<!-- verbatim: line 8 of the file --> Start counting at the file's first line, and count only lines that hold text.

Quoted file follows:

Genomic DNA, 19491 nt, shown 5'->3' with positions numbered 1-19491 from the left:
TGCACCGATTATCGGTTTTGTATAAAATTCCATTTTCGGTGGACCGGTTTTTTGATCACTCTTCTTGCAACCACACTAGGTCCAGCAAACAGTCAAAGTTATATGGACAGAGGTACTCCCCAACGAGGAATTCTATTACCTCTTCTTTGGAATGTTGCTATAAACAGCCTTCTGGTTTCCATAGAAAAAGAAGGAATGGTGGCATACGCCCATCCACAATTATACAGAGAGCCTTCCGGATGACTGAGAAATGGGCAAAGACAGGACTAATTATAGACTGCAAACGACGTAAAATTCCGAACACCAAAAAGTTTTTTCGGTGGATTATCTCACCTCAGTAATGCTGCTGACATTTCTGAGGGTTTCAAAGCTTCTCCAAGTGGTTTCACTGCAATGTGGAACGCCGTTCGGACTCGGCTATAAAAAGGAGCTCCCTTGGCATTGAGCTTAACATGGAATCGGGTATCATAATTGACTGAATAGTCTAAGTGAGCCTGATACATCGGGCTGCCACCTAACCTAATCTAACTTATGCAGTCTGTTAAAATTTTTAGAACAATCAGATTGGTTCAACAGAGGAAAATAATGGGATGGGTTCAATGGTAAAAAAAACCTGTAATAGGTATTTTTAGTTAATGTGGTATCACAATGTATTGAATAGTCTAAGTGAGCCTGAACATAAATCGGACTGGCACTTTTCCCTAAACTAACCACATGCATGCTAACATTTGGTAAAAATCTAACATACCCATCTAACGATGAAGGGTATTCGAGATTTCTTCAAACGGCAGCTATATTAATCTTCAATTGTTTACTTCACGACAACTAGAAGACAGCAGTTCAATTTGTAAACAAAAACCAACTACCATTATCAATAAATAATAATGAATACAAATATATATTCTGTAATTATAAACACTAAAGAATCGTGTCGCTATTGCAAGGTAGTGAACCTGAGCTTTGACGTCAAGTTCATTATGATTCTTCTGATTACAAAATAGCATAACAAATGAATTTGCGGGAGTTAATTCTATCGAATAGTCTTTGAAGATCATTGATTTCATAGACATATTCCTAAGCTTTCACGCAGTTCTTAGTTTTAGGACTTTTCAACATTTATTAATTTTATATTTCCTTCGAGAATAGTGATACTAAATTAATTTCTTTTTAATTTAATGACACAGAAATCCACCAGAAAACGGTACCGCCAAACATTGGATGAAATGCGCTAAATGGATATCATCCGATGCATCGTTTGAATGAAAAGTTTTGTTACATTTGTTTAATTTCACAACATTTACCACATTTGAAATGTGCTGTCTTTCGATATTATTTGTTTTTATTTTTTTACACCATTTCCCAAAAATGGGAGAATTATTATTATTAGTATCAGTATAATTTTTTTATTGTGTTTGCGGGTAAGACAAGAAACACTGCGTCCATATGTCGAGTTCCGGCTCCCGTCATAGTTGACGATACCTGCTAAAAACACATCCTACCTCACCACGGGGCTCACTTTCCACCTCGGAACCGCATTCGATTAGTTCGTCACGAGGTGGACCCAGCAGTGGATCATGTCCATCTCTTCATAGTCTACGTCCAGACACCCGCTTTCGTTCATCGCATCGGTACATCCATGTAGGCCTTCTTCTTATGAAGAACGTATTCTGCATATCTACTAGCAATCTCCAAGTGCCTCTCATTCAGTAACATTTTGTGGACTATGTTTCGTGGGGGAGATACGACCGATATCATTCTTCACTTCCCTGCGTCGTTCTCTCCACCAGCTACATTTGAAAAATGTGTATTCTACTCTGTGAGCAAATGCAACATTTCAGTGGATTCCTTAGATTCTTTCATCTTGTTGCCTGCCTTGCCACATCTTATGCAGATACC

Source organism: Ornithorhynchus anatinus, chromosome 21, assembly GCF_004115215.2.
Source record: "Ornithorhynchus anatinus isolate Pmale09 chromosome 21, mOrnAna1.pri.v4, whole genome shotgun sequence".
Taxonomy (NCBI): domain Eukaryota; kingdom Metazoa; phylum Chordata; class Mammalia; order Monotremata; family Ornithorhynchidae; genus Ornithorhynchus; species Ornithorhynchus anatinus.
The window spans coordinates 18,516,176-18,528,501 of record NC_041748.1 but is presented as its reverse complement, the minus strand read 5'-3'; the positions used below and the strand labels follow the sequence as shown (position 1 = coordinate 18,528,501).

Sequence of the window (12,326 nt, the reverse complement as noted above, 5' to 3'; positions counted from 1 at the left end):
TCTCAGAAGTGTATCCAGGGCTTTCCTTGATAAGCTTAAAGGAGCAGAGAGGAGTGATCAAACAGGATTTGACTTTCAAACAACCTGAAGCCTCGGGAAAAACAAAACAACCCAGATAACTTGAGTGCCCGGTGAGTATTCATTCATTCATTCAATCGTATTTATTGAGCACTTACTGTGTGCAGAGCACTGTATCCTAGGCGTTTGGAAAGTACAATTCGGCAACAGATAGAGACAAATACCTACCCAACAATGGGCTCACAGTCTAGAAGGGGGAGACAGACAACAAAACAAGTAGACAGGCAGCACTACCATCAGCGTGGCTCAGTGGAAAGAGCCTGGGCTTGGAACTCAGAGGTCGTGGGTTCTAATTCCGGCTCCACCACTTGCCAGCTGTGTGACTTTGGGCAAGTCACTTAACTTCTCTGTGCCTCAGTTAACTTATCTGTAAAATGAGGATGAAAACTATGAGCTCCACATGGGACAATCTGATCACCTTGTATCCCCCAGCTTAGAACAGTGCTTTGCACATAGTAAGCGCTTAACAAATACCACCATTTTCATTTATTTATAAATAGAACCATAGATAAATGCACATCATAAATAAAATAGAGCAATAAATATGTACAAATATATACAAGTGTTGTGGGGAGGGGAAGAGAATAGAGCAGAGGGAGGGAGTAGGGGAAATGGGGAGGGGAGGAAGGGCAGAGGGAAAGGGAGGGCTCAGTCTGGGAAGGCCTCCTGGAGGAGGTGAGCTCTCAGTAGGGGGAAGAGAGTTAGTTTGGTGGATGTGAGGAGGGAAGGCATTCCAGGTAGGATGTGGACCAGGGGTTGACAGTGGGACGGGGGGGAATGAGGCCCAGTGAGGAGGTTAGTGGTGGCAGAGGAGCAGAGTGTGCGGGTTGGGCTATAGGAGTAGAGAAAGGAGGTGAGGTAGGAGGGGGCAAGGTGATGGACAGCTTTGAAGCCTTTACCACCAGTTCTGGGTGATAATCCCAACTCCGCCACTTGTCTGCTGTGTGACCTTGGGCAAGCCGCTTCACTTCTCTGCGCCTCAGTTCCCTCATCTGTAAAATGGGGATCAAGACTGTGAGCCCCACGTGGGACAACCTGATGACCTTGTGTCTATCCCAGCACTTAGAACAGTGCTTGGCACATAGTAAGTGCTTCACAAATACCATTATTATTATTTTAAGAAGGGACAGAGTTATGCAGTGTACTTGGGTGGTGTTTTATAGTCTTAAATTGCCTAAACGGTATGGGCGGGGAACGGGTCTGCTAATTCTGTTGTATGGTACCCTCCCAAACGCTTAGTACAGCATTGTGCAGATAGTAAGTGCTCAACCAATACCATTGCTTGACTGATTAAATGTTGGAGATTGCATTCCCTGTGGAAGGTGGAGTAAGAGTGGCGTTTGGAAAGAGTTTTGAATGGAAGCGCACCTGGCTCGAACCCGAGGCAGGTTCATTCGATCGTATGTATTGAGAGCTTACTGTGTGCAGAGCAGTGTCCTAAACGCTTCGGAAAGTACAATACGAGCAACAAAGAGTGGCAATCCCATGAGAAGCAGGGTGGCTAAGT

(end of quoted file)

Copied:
TCTCAGAAGTGTATCCAGGGCTTTCCTTGATAAGCTTAAAGGAGCAGAGAGGAGTGATCAAACAGGATTTGACTTTCAAACAACCTGAAGCCTCGGGAAAAACAAAACAACCCAGATAACTTGAGTGCCCGGTGAGTATTCATTCATTCATTCAATCGTATTTATTGAGCACTTACTGTGTGCAGAGCACTGTATCCTAGGCGTTTGGAAAGTACAATTCGGCAACAGATAGAGACAAATACCTACCCAACAATGGGCTCACAGTCTAGAAGGGGGAGACAGACAACAAAACAAGTAGACAGGCAGCACTACCATCAGCGTGGCTCAGTGGAAAGAGCCTGGGCTTGGAACTCAGAGGTCGTGGGTTCTAATTCCGGCTCCACCACTTGCCAGCTGTGTGACTTTGGGCAAGTCACTTAACTTCTCTGTGCCTCAGTTAACTTATCTGTAAAATGAGGATGAAAACTATGAGCTCCACATGGGACAATCTGATCACCTTGTATCCCCCAGCTTAGAACAGTGCTTTGCACATAGTAAGCGCTTAACAAATACCACCATTTTCATTTATTTATAAATAGAACCATAGATAAATGCACATCATAAATAAAATAGAGCAATAAATATGTACAAATATATACAAGTGTTGTGGGGAGGGGAAGAGAATAGAGCAGAGGGAGGGAGTAGGGGAAATGGGGAGGGGAGGAAGGGCAGAGGGAAAGGGAGGGCTCAGTCTGGGAAGGCCTCCTGGAGGAGGTGAGCTCTCAGTAGGGGGAAGAGAGTTAGTTTGGTGGATGTGAGGAGGGAAGGCATTCCAGGTAGGATGTGGACCAGGGGTTGACAGTGGGACGGGGGGGAATGAGGCCCAGTGAGGAGGTTAGTGGTGGCAGAGGAGCAGAGTGTGCGGGTTGGGCTATAGGAGTAGAGAAAGGAGGTGAGGTAGGAGGGGGCAAGGTGATGGACAGCTTTGAAGCCTTTACCACCAGTTCTGGGTGATAATCCCAACTCCGCCACTTGTCTGCTGTGTGACCTTGGGCAAGCCGCTTCACTTCTCTGCGCCTCAGTTCCCTCATCTGTAAAATGGGGATCAAGACTGTGAGCCCCACGTGGGACAACCTGATGACCTTGTGTCTATCCCAGCACTTAGAACAGTGCTTGGCACATAGTAAGTGCTTCACAAATACCATTATTATTATTTTAAGAAGGGACAGAGTTATGCAGTGTACTTGGGTGGTGTTTTATAGTCTTAAATTGCCTAAACGGTATGGGCGGGGAACGGGTCTGCTAATTCTGTTGTATGGTACCCTCCCAAACGCTTAGTACAGCATTGTGCAGATAGTAAGTGCTCAACCAATACCATTGCTTGACTGATTAAATGTTGGAGATTGCATTCCCTGTGGAAGGTGGAGTAAGAGTGGCGTTTGGAAAGAGTTTTGAATGGAAGCGCACCTGGCTCGAACCCGAGGCAGGTTCATTCGATCGTATGTATTGAGAGCTTACTGTGTGCAGAGCAGTGTCCTAAACGCTTCGGAAAGTACAATACGAGCAACAAAGAGTGGCAATCCCATGAGAAGCAGGGTGGCTAAGT